|Sustainable Salad Servers from One World Projects|
A recent study found that 60% of consumers fail to purchase green products because they can't find what they want or are unaware of where to find those products while only 11% think green products are too expensive ("Capturing the Green Consumer" See Below). You want to make the right choice, but you just haven't heard the right information.
That thought inspired the first installment of our new series:
"What does that mean? Answers for the Socially Responsible Shopper"First up: Fair Trade
Fair Trade labels are based on a set of standards that require companies to pay producers their fair share of the profits from their goods and forbids social injustices, like child labor, in the production process. For agricultural products, fair trade wages must also cover the cost of environmentally sustainable practice.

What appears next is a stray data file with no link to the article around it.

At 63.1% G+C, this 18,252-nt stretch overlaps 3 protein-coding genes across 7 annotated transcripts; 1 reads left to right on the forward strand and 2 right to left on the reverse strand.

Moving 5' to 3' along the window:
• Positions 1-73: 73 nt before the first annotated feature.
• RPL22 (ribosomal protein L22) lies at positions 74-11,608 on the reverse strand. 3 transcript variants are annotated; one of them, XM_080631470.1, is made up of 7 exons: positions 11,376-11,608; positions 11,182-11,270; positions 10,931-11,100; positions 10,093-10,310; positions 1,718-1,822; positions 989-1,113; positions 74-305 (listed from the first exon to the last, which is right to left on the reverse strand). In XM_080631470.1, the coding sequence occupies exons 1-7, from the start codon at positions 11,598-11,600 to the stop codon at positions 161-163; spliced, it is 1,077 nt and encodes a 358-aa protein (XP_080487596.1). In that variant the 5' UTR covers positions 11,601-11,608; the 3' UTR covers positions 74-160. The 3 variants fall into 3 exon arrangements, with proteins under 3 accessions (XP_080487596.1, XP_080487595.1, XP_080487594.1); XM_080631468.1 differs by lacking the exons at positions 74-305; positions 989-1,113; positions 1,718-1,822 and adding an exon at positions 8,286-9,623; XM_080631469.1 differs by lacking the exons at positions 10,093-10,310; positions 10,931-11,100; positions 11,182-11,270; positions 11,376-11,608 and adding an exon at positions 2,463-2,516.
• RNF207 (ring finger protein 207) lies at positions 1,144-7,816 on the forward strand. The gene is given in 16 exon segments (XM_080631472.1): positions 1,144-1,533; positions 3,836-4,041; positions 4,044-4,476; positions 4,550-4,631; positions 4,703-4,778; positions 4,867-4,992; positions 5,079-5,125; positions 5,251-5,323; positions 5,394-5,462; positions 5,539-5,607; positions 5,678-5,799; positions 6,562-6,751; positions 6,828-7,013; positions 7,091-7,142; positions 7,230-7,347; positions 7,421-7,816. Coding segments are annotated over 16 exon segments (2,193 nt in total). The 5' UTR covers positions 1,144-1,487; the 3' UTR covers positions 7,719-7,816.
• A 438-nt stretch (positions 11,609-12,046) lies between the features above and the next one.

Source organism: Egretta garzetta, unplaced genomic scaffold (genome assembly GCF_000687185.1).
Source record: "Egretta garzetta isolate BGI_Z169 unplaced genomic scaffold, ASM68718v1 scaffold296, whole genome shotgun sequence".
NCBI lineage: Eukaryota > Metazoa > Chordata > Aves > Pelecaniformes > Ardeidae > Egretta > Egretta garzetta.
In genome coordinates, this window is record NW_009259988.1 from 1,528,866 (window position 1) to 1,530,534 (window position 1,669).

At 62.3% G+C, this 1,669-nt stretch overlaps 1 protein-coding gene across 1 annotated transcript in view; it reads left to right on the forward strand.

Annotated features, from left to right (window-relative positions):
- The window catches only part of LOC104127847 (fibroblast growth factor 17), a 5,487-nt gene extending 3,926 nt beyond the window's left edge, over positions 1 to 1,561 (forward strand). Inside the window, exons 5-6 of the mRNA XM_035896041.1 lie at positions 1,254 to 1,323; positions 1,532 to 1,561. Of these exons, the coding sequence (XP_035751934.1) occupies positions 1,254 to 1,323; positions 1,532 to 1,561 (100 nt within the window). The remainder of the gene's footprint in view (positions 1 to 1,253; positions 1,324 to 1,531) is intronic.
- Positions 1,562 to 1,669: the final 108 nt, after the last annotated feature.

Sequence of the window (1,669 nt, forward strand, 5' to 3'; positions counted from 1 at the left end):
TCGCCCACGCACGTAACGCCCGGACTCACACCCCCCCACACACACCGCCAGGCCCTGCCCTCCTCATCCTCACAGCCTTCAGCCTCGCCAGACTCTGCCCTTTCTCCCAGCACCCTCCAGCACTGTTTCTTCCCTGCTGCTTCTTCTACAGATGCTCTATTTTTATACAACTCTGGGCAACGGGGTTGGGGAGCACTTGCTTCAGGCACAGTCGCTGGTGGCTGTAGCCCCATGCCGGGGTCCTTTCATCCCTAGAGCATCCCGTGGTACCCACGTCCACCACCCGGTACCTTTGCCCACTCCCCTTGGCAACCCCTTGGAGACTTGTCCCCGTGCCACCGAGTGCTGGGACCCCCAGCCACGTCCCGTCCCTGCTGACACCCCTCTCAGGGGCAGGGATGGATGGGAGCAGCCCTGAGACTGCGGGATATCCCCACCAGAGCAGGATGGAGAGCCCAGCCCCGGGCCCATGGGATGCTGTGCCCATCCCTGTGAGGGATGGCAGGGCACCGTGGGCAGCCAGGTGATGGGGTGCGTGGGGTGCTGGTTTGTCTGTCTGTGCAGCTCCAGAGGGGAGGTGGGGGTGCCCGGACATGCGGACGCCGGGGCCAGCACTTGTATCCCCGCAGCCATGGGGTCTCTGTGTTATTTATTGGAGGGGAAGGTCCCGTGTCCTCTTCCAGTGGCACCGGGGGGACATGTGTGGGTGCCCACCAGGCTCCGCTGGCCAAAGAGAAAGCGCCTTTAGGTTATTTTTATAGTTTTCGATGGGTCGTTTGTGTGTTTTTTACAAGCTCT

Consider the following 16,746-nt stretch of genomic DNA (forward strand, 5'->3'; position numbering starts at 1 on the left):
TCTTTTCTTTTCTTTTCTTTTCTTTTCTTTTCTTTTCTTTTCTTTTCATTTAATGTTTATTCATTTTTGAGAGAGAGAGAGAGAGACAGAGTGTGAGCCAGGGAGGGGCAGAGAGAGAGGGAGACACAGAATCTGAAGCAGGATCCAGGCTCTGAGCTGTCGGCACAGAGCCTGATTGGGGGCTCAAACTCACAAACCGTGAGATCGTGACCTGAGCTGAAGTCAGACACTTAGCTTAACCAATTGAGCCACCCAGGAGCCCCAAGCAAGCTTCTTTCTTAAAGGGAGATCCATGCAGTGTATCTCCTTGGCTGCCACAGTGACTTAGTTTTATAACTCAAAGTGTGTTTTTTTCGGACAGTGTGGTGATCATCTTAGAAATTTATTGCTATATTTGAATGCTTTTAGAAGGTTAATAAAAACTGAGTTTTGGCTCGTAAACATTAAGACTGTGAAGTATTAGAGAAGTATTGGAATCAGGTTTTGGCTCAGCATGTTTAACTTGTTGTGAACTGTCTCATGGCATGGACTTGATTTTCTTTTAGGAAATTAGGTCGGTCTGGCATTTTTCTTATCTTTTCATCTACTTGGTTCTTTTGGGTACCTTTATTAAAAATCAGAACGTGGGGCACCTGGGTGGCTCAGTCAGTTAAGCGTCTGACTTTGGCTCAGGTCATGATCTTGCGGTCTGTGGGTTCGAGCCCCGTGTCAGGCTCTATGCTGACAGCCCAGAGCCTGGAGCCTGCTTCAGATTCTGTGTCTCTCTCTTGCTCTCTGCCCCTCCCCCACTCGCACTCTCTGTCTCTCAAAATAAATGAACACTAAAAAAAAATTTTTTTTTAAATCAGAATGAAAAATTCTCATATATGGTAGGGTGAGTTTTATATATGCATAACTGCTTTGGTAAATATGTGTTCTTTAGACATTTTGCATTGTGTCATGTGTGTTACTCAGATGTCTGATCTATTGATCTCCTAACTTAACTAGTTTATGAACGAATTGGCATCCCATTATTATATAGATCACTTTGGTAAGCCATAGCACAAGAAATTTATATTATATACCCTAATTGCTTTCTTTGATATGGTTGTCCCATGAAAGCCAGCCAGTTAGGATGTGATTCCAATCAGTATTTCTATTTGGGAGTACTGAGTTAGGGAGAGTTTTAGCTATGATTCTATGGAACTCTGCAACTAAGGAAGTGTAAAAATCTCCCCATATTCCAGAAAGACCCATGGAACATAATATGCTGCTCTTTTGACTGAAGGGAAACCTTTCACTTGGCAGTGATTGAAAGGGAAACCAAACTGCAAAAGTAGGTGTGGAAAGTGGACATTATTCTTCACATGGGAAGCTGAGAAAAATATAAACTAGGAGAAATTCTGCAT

There are a few key companies that monitor the relationship between fair trade workers and the organizations that purchase from them. These companies grant the right to display their stamp of approval on products that meet fair trade requirements. If a company claims to be a fair trade company, look for the stamp of certification and do research into the certification to make sure fair trade rules are being followed.
|One World Projects is a part of the Fair Trade Federation|
For more information on the Fair Trade process, visit www.FairTrade.net, www.TransFairUSA.com, or the home page for the Fair Trade Federation.
Consumer study taken from "Capturing the Green Advantage for Consumer Companies" by the Boston Consulting Group: Joe Manget, Catherine Roche, Felix Munnich. January, 2009. http://www.bcg.com/documents/file15407.pdf